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TO A NIGHTINGALE.

JOHN

KEATS.

My heart aches, and a drowsy numbness pains

My sense, as though of hemlock I had drunk,
Or emptied some dull opiate to the drains

One minute past, and Lethe-wards had sunk.
"Tis not through envy of thy happy lot,
But being too happy in thy happiness ;
Where thou, light-winged Dryad of the trees,

In some melodious plot
Of beechen green, and shadows numberless,

Singest of summer in full-throated ease.
Oh, for a draught of vintage, that hath been

Cooled a long age in the deep-delvèd earth, Tasting of Flora and the country green,

Dance, and Provençal song, and sun-burnt mirth! Oh, for a beaker full of the warm SouthFull of the true, the blushful Hippocrene, With beaded bubbles winking at the brim

And purple-stainèd mouth ; That I might drink, and leave the world unseen,

And with thee fade away into the forest dim Fade far away, dissolve, and quite forget

What thou among the leaves hast never knownThe weariness, the fever, and the fret

Here, where men sit and hear each other groanWhere palsy shakes a few, sad, last grey hairs ; Where youth grows pale and spectre thin, and dies; Where but to think is to be full of sorrow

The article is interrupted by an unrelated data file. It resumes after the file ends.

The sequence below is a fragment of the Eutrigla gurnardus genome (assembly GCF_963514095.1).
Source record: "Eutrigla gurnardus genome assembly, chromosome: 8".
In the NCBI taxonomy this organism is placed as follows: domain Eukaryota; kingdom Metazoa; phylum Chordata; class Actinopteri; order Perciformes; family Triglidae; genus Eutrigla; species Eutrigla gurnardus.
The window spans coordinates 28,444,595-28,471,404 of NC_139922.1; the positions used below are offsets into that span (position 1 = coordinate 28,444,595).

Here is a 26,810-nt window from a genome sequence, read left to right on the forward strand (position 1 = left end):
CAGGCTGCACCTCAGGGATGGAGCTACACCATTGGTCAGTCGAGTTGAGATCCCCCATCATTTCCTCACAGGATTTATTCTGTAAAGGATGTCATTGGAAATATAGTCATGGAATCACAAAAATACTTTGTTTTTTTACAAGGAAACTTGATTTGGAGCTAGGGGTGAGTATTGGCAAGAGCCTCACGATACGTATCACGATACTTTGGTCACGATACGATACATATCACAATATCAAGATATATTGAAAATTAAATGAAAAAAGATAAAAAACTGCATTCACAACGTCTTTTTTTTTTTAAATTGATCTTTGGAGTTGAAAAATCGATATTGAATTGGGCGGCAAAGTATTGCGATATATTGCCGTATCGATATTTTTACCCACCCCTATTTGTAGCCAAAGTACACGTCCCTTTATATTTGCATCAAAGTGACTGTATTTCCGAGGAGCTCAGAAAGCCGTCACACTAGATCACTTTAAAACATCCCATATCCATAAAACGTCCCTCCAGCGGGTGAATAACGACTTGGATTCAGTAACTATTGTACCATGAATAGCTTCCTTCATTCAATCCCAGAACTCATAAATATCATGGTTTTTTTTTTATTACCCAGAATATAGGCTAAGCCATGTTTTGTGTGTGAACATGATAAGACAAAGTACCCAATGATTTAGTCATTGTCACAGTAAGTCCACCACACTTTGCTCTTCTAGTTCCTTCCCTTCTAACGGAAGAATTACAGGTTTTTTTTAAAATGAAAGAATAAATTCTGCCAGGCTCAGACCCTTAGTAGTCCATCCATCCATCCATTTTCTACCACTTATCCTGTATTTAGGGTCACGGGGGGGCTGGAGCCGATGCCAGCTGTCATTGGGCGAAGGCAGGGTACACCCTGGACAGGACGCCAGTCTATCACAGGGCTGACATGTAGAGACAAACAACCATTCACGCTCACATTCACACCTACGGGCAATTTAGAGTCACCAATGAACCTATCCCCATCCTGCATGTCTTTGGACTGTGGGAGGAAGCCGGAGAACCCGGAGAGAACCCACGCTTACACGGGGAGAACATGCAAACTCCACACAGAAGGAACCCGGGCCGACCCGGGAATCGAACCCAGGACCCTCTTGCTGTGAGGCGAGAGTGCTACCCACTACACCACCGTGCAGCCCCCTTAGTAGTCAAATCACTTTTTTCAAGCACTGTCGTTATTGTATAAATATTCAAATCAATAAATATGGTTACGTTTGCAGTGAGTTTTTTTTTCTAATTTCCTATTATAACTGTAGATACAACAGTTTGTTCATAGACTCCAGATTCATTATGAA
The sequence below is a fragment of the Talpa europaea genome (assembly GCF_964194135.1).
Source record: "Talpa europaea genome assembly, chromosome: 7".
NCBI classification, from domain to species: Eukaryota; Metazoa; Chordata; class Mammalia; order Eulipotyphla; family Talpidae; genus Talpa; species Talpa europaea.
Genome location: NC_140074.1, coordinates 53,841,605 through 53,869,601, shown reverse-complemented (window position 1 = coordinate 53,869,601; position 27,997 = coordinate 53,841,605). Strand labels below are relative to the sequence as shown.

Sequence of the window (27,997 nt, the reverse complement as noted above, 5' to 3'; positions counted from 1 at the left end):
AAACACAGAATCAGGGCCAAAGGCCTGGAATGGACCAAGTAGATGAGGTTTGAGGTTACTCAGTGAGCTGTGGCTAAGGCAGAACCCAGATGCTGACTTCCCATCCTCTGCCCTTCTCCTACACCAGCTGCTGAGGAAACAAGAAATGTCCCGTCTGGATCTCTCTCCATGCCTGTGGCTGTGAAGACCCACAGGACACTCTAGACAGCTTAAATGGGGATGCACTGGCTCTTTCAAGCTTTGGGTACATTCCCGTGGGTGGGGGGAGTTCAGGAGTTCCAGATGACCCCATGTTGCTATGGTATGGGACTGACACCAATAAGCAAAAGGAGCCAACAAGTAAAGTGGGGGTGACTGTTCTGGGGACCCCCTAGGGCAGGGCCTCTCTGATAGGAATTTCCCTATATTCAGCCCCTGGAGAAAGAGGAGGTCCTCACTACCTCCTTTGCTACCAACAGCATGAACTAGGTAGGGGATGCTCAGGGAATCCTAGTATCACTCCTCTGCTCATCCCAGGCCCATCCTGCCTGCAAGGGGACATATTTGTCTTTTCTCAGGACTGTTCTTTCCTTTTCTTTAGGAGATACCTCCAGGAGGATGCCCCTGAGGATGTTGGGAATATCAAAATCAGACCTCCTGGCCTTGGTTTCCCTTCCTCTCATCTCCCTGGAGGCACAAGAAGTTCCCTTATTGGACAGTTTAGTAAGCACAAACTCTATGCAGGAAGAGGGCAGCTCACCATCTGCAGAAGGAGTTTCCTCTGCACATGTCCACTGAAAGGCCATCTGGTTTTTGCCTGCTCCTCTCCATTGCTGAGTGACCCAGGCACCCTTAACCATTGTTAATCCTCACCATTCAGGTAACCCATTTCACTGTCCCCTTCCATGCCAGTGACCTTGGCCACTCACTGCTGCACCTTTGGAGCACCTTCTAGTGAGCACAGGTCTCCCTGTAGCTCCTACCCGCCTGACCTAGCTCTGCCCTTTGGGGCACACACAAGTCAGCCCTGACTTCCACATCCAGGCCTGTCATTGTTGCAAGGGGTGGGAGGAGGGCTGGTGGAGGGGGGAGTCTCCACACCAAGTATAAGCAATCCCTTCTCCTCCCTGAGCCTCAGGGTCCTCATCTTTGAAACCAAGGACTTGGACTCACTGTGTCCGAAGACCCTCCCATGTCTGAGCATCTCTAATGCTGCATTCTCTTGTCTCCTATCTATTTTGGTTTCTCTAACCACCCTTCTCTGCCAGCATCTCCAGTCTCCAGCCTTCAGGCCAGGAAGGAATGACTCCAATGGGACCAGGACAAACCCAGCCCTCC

And leaden-eyed despairs ;
Where Beauty cannot keep her lustrous eyes,

Or new Love pine at them beyond to-morrow.

:

Away, away! for I will fly to thee;

Not charioted by Bacchus and his pards,
But on the viewless wings of Poesy,

Though the dull brain perplexes and retards;
Already, with thee, tender is the night,
And haply the Queen-Moon is on her throne,
Clustered around by all her starry fays;

But here there is no light,
Save what from heaven is with the breezes blown
Through verdurous glooms and winding mossy

ways.

I cannot see what flowers are at my feet,

Nor what soft incense hangs upon the boughs, But in embalmèd darkness, guess each sweet

Wherewith the seasonable month endows
The grass, the thicket, and the fruit-tree wild,
White hawthorn, and the pastoral eglantine,
Fast-fading violets covered up in leaves,

And mid-May's eldest child
The coming musk-rose, full of dewy wine,

The murmurous haunt of flies on summer eves.

Darkling I listen ; and for many a time

I have been half in love with easeful death,
Called him soft names in many a mused rhyme,

To take into the air my quiet breath ;
Now more than ever seems it rich die,-
To cease upon the midnight with no pain,
While thou art pouring forth thy soul abroad

In such an ecstasy!
Still wouldst thou sing, and I have ears in vain,

To thy high requiem become a sod.

Thou wast not born for death, immortal bird !

No hungry generations tread thee down; The voice I hear this passing night was heard

In ancient days, by emperor and clown ;

Perhaps the self-same song that found a path Through the sad heart of Ruth when, sick for home, She stood in tears amid the alien corn ;

The same that ofttimes hath Charmed magic casements, opening on the foam

Of perilous seas, in faery lands forlorn. Forlorn! the very word is like a bell